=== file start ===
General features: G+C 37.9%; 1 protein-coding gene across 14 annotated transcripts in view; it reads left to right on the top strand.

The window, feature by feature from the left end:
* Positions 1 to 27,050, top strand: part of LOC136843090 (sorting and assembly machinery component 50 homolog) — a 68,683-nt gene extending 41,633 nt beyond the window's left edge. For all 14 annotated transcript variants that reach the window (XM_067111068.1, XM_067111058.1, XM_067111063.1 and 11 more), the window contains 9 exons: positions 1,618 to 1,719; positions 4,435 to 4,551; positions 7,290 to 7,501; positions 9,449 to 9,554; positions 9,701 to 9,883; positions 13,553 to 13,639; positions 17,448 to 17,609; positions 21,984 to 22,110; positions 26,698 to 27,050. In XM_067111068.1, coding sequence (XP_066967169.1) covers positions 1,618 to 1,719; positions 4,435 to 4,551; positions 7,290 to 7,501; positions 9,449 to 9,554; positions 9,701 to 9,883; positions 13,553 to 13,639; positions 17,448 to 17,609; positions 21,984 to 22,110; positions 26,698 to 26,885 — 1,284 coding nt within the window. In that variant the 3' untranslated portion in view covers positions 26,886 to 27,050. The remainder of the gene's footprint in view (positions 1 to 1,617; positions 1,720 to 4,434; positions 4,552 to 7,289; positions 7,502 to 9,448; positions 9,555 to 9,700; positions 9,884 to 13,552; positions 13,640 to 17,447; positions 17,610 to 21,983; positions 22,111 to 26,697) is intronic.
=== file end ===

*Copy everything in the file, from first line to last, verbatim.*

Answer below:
General features: G+C 37.9%; 1 protein-coding gene across 14 annotated transcripts in view; it reads left to right on the top strand.

The window, feature by feature from the left end:
* Positions 1 to 27,050, top strand: part of LOC136843090 (sorting and assembly machinery component 50 homolog) — a 68,683-nt gene extending 41,633 nt beyond the window's left edge. For all 14 annotated transcript variants that reach the window (XM_067111068.1, XM_067111058.1, XM_067111063.1 and 11 more), the window contains 9 exons: positions 1,618 to 1,719; positions 4,435 to 4,551; positions 7,290 to 7,501; positions 9,449 to 9,554; positions 9,701 to 9,883; positions 13,553 to 13,639; positions 17,448 to 17,609; positions 21,984 to 22,110; positions 26,698 to 27,050. In XM_067111068.1, coding sequence (XP_066967169.1) covers positions 1,618 to 1,719; positions 4,435 to 4,551; positions 7,290 to 7,501; positions 9,449 to 9,554; positions 9,701 to 9,883; positions 13,553 to 13,639; positions 17,448 to 17,609; positions 21,984 to 22,110; positions 26,698 to 26,885 — 1,284 coding nt within the window. In that variant the 3' untranslated portion in view covers positions 26,886 to 27,050. The remainder of the gene's footprint in view (positions 1 to 1,617; positions 1,720 to 4,434; positions 4,552 to 7,289; positions 7,502 to 9,448; positions 9,555 to 9,700; positions 9,884 to 13,552; positions 13,640 to 17,447; positions 17,610 to 21,983; positions 22,111 to 26,697) is intronic.